> >> Reindl@no.address writes:We in the waste reduction and recovery
> >> field often criticize
> >> people and  businesses in other fields for not looking at the
> >> impacts of what
> >> they are  doing. Why do we exempt ourselves from that same
> >> requirement to
> >> take a broad and  comprehensive view?
> >>
> >>
> >> HI  John:
> >>
> >> I agree with you that, the environmental  impacts of mixed waste
> >> collection,
> >> transfer and land filling and /or incineration should be the base 
> >> line
> >> comparison of all other schemes.
> >>
> >> We need to include resource  availability in the analysis as well
> >> as energy
> >> and water pollution   impacts.
> >>
> >> Is pollution acceptable when it is  the least costly alternative?
> >>
> >> Rick
> >>
> >>
> >>
> >>
> >> Ricanthony@no.address
> >> RichardAnthonyAssociates.com
> >> San Diego,  California
> >>
> >>
> >>
> >>
> >> ************************************** See what's new at http://
> >> www.aol.com
> >>
> >>
> >>
> >>
> >>
> >>
> =====================================================================
> >> =
> >> ========
> >> TOPIC: LA ZERO WASTE PLAN - Policies and Programs is focus of 3rd
> >> series of
> >> regional workshops
> >> http://groups.google.com/group/GreenYes/browse_thread/thread/
> >> cc04e6b209f57afa?hl=en
> >>
> =====================================================================
> >> =
> >> ========
> >>
> >> == 1 of 1 ==
> >> Date: Fri, Oct 26 2007 3:13 pm
> >> From: Gary Liss
> >>
> >>
> >> Apologies for Cross-Postings - Please forward to
> >> colleagues interested in Zero Waste, and JOIN US at these
> workshops.
> >>
> >> Counting down to Zero
> >> Los Angeles
> >> ZERO WASTE PLAN Workshop 3
> >> Solid Waste Integrated Resources Plan
> >>
> >> The November 2007 Solid Waste Integrated
> >> Resources Plan workshops will focus on one of the
> >> most exciting and important elements of the City
> >> of Los Angeles Zero Waste Plan:  Policies and Programs.
> >>
> >> Community members who are helping the City of Los
> >> Angeles develop a Zero Waste Plan will answer hard questions like
> >> these:
> >>
> >>   What PROGRAMS should the Plan include to
> >> achieve Zero Waste, support GREEN BUSINESSES and to create good
> >> GREEN JOBS?
> >>
> >>   What NEW RULES do we want our government to
> >> adopt TO ENSURE A CLEAN, HEALTHY AND SUSTAINABLE CITY?
> >>
> >>   What POLICIES do we want adopted to ENSURE
> >> SOCIAL AND ENVIRONMENTAL JUSTICE as Los Angeles
> >> strives towards becoming a ZERO WASTE CITY?
> >>
> >>   What INCENTIVES are critical to help our
> >> businesses and service providers produce GREEN
> >> GOODS AND SERVICES and to MAKE LOS ANGELES A LEADER IN GREEN
> >> TECHNOLOGIES?
> >>
> >> Invite your friends and neighbors and together,
> >> let's plan for a zero waste LA!  If you need an
> >> interpreter, please let us know 72 hours in
> >> advance of the workshop you will attend and we will gladly make
> >> arrangements.
> >>
> >> Start the path to zero waste by bringing your own
> >> reusable cup to one of these November workshops.
> >>
> >> REMEMBER ... It's Not a Plan Without YOU!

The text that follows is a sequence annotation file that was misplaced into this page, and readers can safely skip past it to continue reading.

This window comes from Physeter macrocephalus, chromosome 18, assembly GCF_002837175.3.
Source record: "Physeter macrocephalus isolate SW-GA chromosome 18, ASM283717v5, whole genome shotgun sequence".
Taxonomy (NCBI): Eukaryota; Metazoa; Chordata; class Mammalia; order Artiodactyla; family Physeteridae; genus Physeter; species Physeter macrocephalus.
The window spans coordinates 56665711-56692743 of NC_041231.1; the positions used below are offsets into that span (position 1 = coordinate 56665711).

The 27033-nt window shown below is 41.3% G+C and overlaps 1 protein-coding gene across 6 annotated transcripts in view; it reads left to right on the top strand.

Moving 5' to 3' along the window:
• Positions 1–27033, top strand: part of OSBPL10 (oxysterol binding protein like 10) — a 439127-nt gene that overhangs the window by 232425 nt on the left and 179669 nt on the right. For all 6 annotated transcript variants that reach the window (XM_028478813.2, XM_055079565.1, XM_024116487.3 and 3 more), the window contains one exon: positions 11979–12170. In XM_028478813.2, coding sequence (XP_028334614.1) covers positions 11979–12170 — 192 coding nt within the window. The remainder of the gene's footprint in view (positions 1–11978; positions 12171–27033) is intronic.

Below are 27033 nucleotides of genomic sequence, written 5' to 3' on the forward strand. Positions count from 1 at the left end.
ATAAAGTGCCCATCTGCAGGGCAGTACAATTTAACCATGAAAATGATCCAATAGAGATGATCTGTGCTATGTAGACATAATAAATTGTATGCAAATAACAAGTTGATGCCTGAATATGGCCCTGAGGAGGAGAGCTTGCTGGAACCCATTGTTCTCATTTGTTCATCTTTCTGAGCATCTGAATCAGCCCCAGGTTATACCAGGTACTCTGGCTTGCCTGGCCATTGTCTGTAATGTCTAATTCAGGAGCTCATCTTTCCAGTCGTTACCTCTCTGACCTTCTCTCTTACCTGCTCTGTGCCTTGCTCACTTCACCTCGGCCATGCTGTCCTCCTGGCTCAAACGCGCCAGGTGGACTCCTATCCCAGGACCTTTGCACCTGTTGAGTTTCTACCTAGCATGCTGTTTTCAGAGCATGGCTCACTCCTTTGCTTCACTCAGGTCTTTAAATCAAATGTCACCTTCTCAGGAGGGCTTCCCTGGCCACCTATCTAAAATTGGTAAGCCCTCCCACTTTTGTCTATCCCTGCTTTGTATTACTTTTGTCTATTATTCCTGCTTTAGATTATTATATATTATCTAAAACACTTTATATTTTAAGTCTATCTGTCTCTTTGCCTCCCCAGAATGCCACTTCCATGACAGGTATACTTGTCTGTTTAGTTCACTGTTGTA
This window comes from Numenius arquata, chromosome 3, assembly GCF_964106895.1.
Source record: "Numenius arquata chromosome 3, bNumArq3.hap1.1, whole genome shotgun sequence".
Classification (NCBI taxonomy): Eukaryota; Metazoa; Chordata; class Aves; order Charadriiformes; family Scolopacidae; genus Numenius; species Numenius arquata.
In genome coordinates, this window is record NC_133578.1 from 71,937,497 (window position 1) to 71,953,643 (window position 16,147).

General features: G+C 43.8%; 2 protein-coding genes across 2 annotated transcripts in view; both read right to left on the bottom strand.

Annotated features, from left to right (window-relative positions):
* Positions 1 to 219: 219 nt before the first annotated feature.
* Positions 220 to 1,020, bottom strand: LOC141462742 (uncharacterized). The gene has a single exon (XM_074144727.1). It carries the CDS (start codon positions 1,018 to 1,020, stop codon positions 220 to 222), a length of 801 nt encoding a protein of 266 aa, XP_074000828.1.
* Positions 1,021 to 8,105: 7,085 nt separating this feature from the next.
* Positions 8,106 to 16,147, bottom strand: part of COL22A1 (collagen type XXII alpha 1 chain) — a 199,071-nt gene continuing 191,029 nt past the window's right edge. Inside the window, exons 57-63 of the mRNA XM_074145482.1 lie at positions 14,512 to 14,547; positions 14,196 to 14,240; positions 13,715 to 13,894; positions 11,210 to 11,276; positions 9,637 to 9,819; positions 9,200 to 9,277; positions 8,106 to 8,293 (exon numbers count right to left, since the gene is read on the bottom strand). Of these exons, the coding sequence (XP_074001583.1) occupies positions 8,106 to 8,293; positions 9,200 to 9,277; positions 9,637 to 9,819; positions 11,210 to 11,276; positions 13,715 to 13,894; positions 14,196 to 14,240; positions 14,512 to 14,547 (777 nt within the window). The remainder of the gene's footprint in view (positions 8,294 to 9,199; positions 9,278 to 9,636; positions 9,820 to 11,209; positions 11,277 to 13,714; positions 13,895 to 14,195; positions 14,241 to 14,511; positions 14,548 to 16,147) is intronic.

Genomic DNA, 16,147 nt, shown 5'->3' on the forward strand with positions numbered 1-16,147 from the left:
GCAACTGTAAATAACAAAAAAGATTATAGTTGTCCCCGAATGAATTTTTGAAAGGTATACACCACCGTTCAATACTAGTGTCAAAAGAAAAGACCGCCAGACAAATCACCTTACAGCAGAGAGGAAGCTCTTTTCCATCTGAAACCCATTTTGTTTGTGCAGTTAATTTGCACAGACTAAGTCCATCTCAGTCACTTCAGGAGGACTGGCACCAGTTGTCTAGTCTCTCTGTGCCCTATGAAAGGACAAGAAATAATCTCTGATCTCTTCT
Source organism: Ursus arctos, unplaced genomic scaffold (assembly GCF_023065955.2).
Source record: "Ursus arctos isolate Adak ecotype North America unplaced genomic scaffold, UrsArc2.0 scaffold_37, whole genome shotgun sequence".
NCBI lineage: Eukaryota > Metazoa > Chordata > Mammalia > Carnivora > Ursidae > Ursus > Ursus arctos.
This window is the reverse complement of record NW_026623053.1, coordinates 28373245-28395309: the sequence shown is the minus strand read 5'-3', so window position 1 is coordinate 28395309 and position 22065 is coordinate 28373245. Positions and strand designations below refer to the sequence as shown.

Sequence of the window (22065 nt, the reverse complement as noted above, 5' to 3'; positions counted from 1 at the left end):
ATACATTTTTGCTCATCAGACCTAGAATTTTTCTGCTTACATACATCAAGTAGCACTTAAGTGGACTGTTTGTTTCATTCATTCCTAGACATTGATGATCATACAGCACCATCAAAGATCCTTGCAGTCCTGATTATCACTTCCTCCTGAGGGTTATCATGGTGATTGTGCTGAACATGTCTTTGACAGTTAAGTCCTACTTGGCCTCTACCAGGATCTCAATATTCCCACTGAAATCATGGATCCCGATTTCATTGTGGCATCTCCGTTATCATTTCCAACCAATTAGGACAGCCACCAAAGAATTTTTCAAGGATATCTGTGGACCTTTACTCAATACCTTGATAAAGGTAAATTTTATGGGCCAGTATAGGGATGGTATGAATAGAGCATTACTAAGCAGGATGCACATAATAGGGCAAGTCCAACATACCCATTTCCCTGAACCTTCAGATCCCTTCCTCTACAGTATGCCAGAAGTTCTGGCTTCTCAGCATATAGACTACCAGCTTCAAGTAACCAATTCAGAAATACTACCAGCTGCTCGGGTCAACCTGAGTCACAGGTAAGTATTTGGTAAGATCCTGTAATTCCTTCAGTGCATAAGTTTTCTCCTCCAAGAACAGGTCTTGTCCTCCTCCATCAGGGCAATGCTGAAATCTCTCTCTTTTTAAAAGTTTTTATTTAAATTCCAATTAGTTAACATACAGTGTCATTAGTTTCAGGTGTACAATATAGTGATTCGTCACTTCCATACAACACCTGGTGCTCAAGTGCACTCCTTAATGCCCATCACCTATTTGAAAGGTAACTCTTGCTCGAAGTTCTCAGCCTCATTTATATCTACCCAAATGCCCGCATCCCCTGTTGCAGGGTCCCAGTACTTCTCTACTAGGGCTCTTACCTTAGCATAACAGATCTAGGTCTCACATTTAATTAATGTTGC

> >>
> >> UPCOMING WORKSHOPS
> >> Series 3:  Policies and Programs
> >>
> >> South Los Angeles
> >> Saturday, November 3, 10:00 a.m.
> >> Los Angeles Urban League
> >> West Adams/Baldwin Hills Center
> >> 5681 W. Jefferson Blvd.
> >> Los Angeles, CA 90016
> >>
> >> Western
> >> Monday, November 5, 6:30 p.m.
> >> Felicia Mahood Center
> >> 11338 Santa Monica Blvd.
> >> Los Angeles, CA 90025
> >>
> >> West Valley
> >> Wednesday, November 7, 7:00 p.m.
> >> D.C. Tillman Water Reclamation Plant
> >> 6100 Woodley Ave.,
> >> Van Nuys, CA 91406
> >> (Follow signs to Japanese Garden parking lot;
> >> meeting in Tillman conference room)
> >>
> >> North Central
> >> Thursday, November 8, 6:00 p.m.
> >> Center for the Arts, Eagle Rock
> >> 2225 Colorado Blvd.
> >> Los Angeles, CA 90041
> >>
> >> East Valley
> >> Tuesday, November 13, 7:00 p.m.
> >> John H. Francis Polytechnic High School Auditorium
> >> 12431 Roscoe Blvd.
> >> Sun Valley, CA 91352
> >>
> >> Downtown Daytime Meeting
> >> Thursday, November 15, 1:00 p.m.
> >> Public Works Building
> >> 1149 South Broadway
> >> Sub-basement Room 6
> >> Los Angeles, CA 90015
> >>
> >> Harbor
> >> Thursday, November 15, 6:00 p.m.
> >> Port of Los Angeles High School
> >> 250 West 5th Street
> >> San Pedro, CA 90731
> >>
> >> Gary Liss
> >> 916-652-7850
> >> Fax: 916-652-0485
> >> www.garyliss.com
> >>
> >>
> >>
> >>
> >>
> =====================================================================
> >> =
> >> ========
> >> TOPIC: Mining Reform Bill clears commitetee - Time Magazine
> >> http://groups.google.com/group/GreenYes/browse_thread/thread/
> >> 416ead668232edbf?hl=en
> >>
> =====================================================================
> >> =
> >> ========
> >>
> >> == 1 of 1 ==
> >> Date: Fri, Oct 26 2007 5:54 pm
> >> From: retroworks
> >>
> >>
> >> The most significant recycling bill in our lifetime faces a tough 
> >> sell
> >> in the house.
> >>
> >> The subsidy of federal land mining (and unequal treatment of virgin
> >> pollution by Superfund) diverts trillions of dollars of stock
> >> investment from recycling technology to virgin extraction.
>  See Time
> >> mag articl
> >>
> >> http://www.time.com/time/health/article/0,8599,1674700,00.html
> >>
> >>
> >>
> >>
> >>
> >>